• Elevation Gain – 3933 ft
  • Elevation Loss – 3221 ft
  • Difficulty- Moderate/Hard

Day 9 – Camp 15 (Lac Blanc) – Camp 16 (Les Bossons)

Mont Blanc At Night

  • Distance – 9.2 mi
  • Huts along the way – Refuge La Flegere
  • What to be aware of – Long climb down
  • Elevation Gain – 318 ft
  • Elevation Loss – 4724 ft
  • Difficulty – Easy

Traditional TMB 11-day trail itinerary/stages

Day 1 – Les Houches– Refuge de MiageLes Contamines 

Day 2 – Les Contamines– Col de la Croix du Bonhomme- Col des Fours – Refugio des Mottets

  • Distance – 12.4 mi
  • Hours Hiking – 8h
  • Huts – Nan – Borrant (1h 30min), La Balme (2h 30min), Col de la Croix (5h)
  • Elevation Gain – 4324 ft
  • Elevation Loss – 3047 ft
  • Difficulty – Moderate/Hard
  • Place to stay – Refugio des Motets

Day 3 – Les Motets – Rifugio Elisabetta

  • Distance – 6.2 mi
  • Hours hiked – 3h
  • Huts – N/A
  • Elevation Gain – 2043 ft
  • Elevation Loss – 846 ft
  • Difficulty- Hard
  • Place to stay – Rifugio Elisabetta

Day 4 – Rifugio ElisabettaCourmayeur

Day 5 – CourmayeurRifugio Bonatti

  • Distance – 7.4 mi
  • Hours Hiked – 4h 30min
  • Huts -Le Pre (2h)
  • Elevation Gain – 2821 ft
  • Elevation Loss – 331 ft
  • Difficulty- Easy/Moderate
  • Place to stay – Rifugio Bonatti

Day 6 – Rifugio BonattiLa Fouly

  • Distance – 12.4 mi
  • Hours Hiked – 6h
  • Huts – Arnuva (1h), Pre de Bar (2h), La Peule (4h 30min), La Lechere (5h 30min)
  • Elevation Gain – 2936 ft
  • Elevation Loss – 4625 ft
  • Difficulty – Moderate
  • Place to stay – CHALET en station de ski, Hotel Edelweiss, Camping

Day 7 – La FoulyChampex

  • Distance – 9.3 mi
  • Hours Hiking – 4h
  • Huts – N/A
  • Elevation Gain – 1377 ft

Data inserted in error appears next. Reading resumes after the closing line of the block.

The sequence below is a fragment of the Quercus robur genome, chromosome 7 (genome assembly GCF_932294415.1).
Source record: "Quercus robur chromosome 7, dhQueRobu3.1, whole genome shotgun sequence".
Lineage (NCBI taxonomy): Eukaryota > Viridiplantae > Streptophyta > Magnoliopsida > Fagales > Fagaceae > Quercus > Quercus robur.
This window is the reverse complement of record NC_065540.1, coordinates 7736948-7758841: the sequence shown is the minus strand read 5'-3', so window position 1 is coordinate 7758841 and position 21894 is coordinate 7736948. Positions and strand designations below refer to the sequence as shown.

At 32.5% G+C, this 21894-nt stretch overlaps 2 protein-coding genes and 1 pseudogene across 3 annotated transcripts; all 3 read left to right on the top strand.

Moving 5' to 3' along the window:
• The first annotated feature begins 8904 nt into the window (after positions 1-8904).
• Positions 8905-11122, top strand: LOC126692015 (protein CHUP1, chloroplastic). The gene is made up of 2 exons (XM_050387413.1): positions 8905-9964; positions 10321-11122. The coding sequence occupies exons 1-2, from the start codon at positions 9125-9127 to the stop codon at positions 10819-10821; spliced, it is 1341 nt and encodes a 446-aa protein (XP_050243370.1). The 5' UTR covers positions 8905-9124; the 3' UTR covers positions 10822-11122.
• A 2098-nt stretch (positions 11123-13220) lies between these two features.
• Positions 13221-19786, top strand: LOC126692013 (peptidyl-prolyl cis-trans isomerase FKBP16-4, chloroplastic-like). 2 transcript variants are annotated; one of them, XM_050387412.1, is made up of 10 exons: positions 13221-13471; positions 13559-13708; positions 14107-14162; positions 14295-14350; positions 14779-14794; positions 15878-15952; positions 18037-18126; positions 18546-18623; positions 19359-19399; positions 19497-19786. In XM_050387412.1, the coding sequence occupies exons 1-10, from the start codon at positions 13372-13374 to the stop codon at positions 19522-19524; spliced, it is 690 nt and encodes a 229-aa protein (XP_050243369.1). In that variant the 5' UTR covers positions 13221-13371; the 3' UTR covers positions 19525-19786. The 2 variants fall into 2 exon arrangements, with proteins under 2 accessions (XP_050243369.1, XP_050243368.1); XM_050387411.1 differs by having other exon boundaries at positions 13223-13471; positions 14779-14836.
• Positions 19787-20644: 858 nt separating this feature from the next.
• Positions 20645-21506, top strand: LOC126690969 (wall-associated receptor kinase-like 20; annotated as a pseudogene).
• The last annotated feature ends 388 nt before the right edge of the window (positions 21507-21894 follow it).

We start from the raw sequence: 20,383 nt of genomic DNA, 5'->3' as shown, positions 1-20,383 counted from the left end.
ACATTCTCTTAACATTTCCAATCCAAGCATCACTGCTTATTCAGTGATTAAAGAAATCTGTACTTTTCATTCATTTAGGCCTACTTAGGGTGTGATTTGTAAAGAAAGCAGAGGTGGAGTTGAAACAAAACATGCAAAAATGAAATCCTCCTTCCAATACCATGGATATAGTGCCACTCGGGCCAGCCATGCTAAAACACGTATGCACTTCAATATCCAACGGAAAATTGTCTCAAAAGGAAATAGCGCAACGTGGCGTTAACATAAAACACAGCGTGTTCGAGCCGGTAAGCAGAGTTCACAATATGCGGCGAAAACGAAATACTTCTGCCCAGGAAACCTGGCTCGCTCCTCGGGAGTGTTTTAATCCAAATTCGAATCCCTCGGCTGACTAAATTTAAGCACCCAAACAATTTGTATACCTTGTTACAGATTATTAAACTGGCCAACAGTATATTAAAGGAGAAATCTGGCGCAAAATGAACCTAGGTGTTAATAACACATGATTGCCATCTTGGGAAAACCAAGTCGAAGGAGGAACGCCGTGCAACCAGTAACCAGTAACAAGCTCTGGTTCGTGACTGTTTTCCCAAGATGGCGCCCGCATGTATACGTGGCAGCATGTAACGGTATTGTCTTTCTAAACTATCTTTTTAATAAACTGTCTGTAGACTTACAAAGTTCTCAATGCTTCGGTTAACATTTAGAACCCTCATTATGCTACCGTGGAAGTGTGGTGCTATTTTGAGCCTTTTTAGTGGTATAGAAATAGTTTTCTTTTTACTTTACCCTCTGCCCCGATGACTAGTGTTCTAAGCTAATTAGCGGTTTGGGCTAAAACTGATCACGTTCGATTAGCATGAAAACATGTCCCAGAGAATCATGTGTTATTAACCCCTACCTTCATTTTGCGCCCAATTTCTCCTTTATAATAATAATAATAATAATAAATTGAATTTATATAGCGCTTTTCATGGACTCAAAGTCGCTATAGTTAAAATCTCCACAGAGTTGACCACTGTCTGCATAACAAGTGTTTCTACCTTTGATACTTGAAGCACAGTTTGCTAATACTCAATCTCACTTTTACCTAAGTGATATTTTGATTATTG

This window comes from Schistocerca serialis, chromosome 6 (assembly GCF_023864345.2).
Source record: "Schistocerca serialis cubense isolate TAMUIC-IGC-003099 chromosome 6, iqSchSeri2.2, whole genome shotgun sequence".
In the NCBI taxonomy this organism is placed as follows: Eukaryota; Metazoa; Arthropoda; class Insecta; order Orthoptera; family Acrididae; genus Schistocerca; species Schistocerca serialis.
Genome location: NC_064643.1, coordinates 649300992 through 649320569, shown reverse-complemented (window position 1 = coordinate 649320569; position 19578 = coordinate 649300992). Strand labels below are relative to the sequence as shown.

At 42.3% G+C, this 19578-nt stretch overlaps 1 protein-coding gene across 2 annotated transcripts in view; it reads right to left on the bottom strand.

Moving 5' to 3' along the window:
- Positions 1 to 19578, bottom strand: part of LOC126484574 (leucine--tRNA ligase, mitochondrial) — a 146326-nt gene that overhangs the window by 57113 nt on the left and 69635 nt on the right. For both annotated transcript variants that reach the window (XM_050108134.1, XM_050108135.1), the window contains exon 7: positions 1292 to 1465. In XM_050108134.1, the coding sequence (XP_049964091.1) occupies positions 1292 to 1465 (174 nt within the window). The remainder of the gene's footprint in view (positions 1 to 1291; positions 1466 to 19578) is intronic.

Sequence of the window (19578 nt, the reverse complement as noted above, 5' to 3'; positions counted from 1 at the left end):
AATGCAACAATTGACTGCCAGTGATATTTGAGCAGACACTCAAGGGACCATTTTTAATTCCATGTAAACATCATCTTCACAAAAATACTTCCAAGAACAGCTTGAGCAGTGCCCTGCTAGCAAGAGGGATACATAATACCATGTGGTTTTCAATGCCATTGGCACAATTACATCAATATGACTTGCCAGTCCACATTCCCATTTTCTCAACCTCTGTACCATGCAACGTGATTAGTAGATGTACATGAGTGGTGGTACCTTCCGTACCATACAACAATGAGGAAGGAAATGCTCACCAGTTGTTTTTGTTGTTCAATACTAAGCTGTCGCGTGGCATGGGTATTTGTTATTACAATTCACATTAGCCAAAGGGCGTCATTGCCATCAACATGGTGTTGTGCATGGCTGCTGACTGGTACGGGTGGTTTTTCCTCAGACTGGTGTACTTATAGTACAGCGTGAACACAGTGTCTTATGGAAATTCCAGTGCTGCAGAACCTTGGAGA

• Elevation Loss – 1853 ft
  • Difficulty- Easy
  • Place to stay – Hotel Mont-Lac, Hotel Splendide, Camping

Day 8  – ChampexFenetre d’ArpetteCol de La Forclaz

  • Distance – 8.6 mi
  • Hours Hiked – 6h 30min
  • Huts – N/A
  • Elevation Gain – 3933 ft
  • Elevation Loss – 3736 ft
  • Difficulty – Hard
  • Place to stay – Hotel Col de la Forclaz

Day 9 – Col de la ForclazCol De Balme – Tre-le-Champ

  • Distance – 8 mi
  • Hours hiked – 5h 30min
  • Huts – Le Peuty (30min), Col de Balme (3h)
  • Elevation Gain – 3507 ft
  • Elevation Loss – 3864 ft
  • Difficulty- Moderate/Hard
  • Place to stay – Auberge la Boerne

Day 10 – Tre-le-Champ – La Flegere

  • Distance – 5.5 mi
  • Huts – N/A
  • Elevation Gain – 2404 ft
  • Elevation Loss – 843 ft
  • Difficulty- Moderate
  • Place to stay – Lac Blanc, La Flegere

Day 11 – La Flegere – Les Houches

Additional things to know

  • Phone coverage is similar to other mountains, it’s available in some spots but not in others.
  • Language – People will speak Italian, French, and reluctantly English.
  • GPS – Might have patches where it goes awry.
  • Apps/Guidebooks/Maps
  • Booking in advance
  • Pick your toilet paper and don’t leave trash
  • Must visit/do
    • Lac Blanc
    • Lacs Jovets
    • Take a dip in every stream/lake and pond
    • Taste at least once every countries dish
  • If you can extend your stay to 14 days will be a more relaxed and enjoyable hike
  • Include a few rest days. 2 spots I would suggest Courmayeur a beautiful Italian village and a day at Lac Blanc with spectacular views of Mont Blanc.

Costs & prices

The cost of your Mont Blanc hiking trip will vary depending on your personal choices and preferences.

If you are looking to keep expenses low, opting for camping and cooking your own meals on the trail instead of staying in mountain huts and eating out can help keep costs down. Our 9-day itinerary, including flights and transportation to and from the region, cost around $350 per person.

On the other hand, if you prefer more comfortable accommodation and dining options, the cost of the trip can easily climb to $1000 and more.


Overall, the trail around Mont Blanc massif is a truly stunning hike that offers some of the most beautiful views in Europe. Well-marked and challenging, with a constant climb or descent, it is a great option for those looking for a demanding but non-technical hike. Whether you’re an experienced hiker or a beginner, it’s definitely a trail worth experiencing.